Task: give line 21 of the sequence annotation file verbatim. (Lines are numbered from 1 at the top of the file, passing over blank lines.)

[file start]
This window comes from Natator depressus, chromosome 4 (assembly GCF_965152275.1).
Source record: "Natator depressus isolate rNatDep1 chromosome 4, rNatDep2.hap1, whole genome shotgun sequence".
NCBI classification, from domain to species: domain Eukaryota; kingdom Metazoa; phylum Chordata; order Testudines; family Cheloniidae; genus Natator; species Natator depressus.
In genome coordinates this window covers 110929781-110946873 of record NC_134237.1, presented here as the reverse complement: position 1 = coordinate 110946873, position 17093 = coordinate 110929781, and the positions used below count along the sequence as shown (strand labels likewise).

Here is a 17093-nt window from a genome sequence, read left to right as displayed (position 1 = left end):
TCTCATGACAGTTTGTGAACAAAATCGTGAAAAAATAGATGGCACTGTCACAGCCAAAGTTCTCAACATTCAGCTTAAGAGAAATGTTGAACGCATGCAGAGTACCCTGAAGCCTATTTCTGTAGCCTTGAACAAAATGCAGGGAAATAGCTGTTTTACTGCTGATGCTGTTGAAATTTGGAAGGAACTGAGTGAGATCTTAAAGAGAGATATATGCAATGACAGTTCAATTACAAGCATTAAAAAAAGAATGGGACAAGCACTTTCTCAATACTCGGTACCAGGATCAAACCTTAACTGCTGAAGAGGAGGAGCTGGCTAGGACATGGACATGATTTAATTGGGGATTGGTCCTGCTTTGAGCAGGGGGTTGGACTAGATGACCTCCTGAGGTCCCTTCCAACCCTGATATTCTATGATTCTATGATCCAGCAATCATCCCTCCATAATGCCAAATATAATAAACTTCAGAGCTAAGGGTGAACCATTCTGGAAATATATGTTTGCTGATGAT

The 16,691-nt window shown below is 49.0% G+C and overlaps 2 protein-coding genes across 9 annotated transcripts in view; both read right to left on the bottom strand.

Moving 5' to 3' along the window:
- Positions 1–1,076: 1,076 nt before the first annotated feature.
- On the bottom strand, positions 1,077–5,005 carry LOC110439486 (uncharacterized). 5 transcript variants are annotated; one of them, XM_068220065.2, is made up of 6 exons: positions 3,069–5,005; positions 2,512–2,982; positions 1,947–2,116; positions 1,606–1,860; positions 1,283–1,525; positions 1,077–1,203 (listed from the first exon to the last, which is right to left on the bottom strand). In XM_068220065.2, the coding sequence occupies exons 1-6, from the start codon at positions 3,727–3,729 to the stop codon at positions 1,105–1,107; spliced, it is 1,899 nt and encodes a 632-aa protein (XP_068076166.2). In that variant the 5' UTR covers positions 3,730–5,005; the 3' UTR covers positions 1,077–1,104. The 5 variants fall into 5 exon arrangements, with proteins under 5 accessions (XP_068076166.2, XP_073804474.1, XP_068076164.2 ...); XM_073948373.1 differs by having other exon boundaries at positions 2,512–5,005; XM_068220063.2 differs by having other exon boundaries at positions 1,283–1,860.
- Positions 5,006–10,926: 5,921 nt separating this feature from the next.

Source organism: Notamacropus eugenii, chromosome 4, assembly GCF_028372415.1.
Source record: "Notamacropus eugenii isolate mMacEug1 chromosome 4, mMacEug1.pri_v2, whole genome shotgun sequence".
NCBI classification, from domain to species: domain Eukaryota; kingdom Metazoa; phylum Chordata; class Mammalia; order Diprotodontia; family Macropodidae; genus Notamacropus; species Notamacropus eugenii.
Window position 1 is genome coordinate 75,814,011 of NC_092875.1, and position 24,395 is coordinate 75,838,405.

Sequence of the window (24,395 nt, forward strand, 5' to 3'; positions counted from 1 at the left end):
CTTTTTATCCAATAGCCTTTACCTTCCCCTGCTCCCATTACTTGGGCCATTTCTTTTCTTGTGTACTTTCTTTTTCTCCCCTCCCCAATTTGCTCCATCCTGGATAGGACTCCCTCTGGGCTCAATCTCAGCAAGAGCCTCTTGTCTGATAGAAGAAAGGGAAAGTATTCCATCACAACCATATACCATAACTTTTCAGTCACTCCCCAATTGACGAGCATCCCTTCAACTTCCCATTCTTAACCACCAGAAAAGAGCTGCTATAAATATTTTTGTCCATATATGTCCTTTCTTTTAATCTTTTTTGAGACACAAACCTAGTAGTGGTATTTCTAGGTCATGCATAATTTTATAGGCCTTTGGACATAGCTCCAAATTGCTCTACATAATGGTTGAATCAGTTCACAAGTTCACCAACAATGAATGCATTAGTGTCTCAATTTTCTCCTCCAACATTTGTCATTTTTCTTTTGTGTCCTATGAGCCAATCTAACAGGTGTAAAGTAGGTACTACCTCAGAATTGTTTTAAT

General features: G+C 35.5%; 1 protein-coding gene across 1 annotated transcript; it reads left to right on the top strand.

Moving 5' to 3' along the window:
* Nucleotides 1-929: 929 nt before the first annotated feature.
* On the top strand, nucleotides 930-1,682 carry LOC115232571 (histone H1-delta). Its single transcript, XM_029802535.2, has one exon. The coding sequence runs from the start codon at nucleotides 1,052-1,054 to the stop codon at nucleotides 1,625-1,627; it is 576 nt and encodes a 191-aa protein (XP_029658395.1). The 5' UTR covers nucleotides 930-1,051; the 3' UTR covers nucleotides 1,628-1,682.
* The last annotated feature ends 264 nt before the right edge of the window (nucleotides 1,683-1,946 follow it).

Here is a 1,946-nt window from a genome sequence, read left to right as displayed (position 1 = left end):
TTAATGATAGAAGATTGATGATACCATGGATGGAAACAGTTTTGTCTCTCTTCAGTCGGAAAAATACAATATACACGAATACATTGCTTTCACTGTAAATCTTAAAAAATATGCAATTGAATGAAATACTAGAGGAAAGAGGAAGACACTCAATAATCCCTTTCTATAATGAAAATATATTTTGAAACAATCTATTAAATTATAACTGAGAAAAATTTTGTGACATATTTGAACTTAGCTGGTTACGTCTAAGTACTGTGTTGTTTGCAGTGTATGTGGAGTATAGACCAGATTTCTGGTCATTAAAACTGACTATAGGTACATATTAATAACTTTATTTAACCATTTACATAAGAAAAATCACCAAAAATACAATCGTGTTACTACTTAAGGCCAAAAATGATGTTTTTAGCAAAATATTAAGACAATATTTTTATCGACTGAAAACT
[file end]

* On the top strand, nucleotides 930-1,682 carry LOC115232571 (histone H1-delta). Its single transcript, XM_029802535.2, has one exon. The coding sequence runs from the start codon at nucleotides 1,052-1,054 to the stop codon at nucleotides 1,625-1,627; it is 576 nt and encodes a 191-aa protein (XP_029658395.1). The 5' UTR covers nucleotides 930-1,051; the 3' UTR covers nucleotides 1,628-1,682.